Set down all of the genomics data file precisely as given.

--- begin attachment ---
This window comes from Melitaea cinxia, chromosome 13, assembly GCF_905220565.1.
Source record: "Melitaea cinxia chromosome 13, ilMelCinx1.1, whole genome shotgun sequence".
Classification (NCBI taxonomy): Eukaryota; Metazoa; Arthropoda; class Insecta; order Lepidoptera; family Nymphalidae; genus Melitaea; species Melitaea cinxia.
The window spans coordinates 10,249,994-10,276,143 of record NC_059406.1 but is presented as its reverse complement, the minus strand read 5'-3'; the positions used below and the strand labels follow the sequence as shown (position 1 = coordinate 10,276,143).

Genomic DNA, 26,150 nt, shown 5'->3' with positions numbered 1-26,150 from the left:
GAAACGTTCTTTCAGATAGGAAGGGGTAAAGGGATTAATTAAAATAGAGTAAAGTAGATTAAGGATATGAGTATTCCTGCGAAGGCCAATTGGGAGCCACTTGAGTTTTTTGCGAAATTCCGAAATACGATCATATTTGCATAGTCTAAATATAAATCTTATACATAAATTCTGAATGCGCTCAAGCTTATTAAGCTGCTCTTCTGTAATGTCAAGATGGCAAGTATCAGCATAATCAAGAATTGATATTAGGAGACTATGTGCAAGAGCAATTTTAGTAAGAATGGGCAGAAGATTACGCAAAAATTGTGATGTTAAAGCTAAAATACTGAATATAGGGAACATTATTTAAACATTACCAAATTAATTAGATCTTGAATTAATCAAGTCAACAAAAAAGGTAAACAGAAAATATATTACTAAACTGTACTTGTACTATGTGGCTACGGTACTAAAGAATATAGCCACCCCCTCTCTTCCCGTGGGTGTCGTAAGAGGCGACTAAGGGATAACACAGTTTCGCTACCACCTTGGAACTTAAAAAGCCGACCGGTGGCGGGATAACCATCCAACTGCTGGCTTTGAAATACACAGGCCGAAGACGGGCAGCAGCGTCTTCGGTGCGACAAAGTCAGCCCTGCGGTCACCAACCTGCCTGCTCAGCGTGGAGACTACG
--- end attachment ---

This window comes from Melitaea cinxia, chromosome 13, assembly GCF_905220565.1.
Source record: "Melitaea cinxia chromosome 13, ilMelCinx1.1, whole genome shotgun sequence".
Classification (NCBI taxonomy): Eukaryota; Metazoa; Arthropoda; class Insecta; order Lepidoptera; family Nymphalidae; genus Melitaea; species Melitaea cinxia.
The window spans coordinates 10,249,994-10,276,143 of record NC_059406.1 but is presented as its reverse complement, the minus strand read 5'-3'; the positions used below and the strand labels follow the sequence as shown (position 1 = coordinate 10,276,143).

Genomic DNA, 26,150 nt, shown 5'->3' with positions numbered 1-26,150 from the left:
GAAACGTTCTTTCAGATAGGAAGGGGTAAAGGGATTAATTAAAATAGAGTAAAGTAGATTAAGGATATGAGTATTCCTGCGAAGGCCAATTGGGAGCCACTTGAGTTTTTTGCGAAATTCCGAAATACGATCATATTTGCATAGTCTAAATATAAATCTTATACATAAATTCTGAATGCGCTCAAGCTTATTAAGCTGCTCTTCTGTAATGTCAAGATGGCAAGTATCAGCATAATCAAGAATTGATATTAGGAGACTATGTGCAAGAGCAATTTTAGTAAGAATGGGCAGAAGATTACGCAAAAATTGTGATGTTAAAGCTAAAATACTGAATATAGGGAACATTATTTAAACATTACCAAATTAATTAGATCTTGAATTAATCAAGTCAACAAAAAAGGTAAACAGAAAATATATTACTAAACTGTACTTGTACTATGTGGCTACGGTACTAAAGAATATAGCCACCCCCTCTCTTCCCGTGGGTGTCGTAAGAGGCGACTAAGGGATAACACAGTTTCGCTACCACCTTGGAACTTAAAAAGCCGACCGGTGGCGGGATAACCATCCAACTGCTGGCTTTGAAATACACAGGCCGAAGACGGGCAGCAGCGTCTTCGGTGCGACAAAGTCAGCCCTGCGGTCACCAACCTGCCTGCTCAGCGTGGAGACTACG